Letter to the Editor: Reclaiming wastewater not necessarily the answer to Washington County’s water future

Stock image | Photo by zms/iStock/Getty Images Plus, St. George News

OPINION — Andrew Kramer of Ivins, in an opinion piece published by St. George News Jan. 15, writes that reclaimed sewage and conservation are better answers to future water shortages than building the Lake Powell Pipeline. He makes several cogent points that may be worth considering under any circumstances but his position is weakened by several errors in fact.

Water that would be moved from Lake Powell to Washington County is not “Lower Basin water” as he states. The lower basin states — New Mexico, Arizona, Nevada and California — have no more say in what Utah does with its water than Utahans have to tell California to stop growing alfalfa. This error in fact originally appeared in an Op-Ed piece in the Las Vegas Review Journal and went unchallenged. Mr. Kramer repeats it here.  This error in fact has now appeared in two legitimate news outlets so it must be true – except it is self-referential and not true. Water from Lake Powell used by Utah is not a transfer from the lower basin to the upper basin.

He states that treated wastewater is “thrown away” into the Virgin River after a single use. Well, that sentence is an oxymoron. The treated water gets a return credit for Utah in the allocation of Colorado River water (Virgin River water flows to the Colorado) and is later used again by downstream users.

The costs associated with reclaiming sewage to drinking-water standards are not low and the water is not served directly to consumers. His illustration of Orange County’s system in California is an apt one. That county’s Water Factory 21, operational for more than three decades and expanded over the years, is a great project that has reduced Orange County’s reliance on more expensive water imported from the Colorado and from Northern California. As in every other application, however, the water is pumped into the local aquifer where it mingles with native groundwater and injected imported water before it is later pumped back up for delivery to consumers. The treatment, the pumping in, the pumping out, the maintenance — the infrastructure is not cheap by any means.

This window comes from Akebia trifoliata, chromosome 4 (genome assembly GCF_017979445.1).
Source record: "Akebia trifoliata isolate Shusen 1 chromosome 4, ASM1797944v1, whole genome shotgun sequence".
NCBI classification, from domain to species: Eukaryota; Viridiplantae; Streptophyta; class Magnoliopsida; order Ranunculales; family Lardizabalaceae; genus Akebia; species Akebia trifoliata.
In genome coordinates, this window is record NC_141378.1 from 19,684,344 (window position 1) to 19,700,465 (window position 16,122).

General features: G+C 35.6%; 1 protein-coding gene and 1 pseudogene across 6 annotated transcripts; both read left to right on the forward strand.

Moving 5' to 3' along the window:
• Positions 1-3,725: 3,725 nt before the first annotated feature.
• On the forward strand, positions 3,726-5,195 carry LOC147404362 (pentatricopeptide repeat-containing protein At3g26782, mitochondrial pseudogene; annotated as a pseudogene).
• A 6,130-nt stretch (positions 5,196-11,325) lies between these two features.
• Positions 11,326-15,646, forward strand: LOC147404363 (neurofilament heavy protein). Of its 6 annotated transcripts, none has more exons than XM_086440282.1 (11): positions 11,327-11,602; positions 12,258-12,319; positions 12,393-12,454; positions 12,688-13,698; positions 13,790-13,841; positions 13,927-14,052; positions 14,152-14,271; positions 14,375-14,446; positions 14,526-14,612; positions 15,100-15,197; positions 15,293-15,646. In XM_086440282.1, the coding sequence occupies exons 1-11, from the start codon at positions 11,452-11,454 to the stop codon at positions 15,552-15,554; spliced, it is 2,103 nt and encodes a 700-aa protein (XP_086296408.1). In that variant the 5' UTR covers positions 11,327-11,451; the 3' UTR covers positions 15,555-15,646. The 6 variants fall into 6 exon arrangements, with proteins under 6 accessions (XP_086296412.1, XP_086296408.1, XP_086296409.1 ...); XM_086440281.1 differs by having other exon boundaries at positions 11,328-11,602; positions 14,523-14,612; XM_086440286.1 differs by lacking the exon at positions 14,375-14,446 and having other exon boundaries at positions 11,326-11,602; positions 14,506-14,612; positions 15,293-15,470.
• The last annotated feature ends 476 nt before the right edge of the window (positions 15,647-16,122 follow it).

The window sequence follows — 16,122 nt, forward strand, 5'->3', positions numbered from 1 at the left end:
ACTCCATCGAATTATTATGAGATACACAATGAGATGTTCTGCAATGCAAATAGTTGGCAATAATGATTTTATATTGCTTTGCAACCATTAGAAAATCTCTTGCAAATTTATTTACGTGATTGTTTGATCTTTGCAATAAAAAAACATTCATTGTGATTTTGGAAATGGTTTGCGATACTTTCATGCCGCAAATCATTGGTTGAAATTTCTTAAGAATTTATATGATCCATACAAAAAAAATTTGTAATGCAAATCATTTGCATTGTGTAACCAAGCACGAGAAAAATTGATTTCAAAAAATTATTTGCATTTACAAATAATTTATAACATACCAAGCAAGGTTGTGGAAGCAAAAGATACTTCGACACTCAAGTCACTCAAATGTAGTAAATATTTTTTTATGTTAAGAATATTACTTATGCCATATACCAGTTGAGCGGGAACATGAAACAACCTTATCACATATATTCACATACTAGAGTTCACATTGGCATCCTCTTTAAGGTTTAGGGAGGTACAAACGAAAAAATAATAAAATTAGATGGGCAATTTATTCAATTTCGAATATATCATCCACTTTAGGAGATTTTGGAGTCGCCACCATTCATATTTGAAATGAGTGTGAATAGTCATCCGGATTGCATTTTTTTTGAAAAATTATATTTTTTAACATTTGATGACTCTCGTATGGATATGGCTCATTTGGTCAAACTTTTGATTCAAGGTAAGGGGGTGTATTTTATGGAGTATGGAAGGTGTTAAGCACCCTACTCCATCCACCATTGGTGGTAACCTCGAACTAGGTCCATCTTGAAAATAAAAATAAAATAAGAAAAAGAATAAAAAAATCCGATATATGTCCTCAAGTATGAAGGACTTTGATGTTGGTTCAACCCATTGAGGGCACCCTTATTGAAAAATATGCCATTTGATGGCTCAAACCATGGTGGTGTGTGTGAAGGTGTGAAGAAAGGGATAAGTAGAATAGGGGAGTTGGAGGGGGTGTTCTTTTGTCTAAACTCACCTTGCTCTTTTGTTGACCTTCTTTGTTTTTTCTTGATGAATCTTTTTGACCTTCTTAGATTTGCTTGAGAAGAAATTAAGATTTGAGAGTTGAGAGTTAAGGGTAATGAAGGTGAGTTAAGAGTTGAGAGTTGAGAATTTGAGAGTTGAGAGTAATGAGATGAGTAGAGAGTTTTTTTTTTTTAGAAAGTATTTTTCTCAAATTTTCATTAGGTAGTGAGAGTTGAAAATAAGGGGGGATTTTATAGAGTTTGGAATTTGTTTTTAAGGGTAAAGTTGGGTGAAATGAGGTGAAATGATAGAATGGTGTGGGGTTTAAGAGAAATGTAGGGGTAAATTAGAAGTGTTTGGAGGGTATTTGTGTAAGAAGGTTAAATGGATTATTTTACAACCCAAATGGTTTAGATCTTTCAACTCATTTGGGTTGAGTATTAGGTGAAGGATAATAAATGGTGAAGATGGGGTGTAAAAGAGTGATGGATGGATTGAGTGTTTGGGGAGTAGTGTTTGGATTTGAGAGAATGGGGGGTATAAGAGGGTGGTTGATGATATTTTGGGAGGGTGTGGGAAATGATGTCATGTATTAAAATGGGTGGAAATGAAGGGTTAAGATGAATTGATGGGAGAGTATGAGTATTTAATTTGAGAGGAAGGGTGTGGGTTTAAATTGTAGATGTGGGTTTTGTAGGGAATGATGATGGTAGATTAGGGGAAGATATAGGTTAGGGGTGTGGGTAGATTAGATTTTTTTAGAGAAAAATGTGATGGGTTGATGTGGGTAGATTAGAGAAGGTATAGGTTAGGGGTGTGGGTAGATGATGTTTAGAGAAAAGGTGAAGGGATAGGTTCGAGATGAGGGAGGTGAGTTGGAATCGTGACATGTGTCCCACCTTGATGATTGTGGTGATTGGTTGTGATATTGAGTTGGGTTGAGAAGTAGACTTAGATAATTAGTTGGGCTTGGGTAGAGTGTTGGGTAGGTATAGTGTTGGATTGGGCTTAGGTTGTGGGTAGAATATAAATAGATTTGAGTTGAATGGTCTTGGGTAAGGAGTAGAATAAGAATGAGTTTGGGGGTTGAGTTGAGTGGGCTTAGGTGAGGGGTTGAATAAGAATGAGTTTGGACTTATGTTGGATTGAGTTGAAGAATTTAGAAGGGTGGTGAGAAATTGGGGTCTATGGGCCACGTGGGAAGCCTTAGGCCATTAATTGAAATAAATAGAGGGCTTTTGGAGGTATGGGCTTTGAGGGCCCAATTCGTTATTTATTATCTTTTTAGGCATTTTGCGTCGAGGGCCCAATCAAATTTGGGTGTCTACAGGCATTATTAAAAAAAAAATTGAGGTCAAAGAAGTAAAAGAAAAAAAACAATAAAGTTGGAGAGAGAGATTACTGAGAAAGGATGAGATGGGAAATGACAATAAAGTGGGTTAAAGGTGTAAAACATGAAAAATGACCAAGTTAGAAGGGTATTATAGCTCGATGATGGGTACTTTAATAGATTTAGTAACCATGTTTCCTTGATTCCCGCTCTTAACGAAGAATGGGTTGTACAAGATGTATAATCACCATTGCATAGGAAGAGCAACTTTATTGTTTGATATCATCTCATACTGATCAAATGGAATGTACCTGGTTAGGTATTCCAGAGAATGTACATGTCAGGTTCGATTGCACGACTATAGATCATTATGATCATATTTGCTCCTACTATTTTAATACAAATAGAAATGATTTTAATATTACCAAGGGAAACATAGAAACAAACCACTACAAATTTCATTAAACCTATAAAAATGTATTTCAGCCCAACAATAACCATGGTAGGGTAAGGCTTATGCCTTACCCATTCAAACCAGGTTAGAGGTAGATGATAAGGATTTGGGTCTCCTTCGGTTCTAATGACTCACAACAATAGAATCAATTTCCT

The argument that federal and/or state grants make such projects less expensive has always troubled me. The source of funds for such grants or loans is us. This is not free money.

As a former water agency executive and Colorado River negotiator from Southern California I have not yet formed an opinion about the LPP. What I do know is that when I moved to St. George about 20 years ago, those who came before invested in a water system that supplied me with water. Now, I feel a sense of obligation to those who will come after us — and they will come.

So let’s find the best way — or the best ways — to ensure a stable and reliable supply of water at a reasonable cost for the future. We need additional conversations and better information from all concerned. Above all, let’s make decisions based on facts with an eye on the environment.

Submitted by JAY MALINOWSKI, St. George.

Letters to the Editor are not the product of St. George News, its editors, staff or news contributors. The matters stated and opinions given are the responsibility of the person submitting them. They do not reflect the product or opinion of St. George News and are given only light edit for technical style and formatting.

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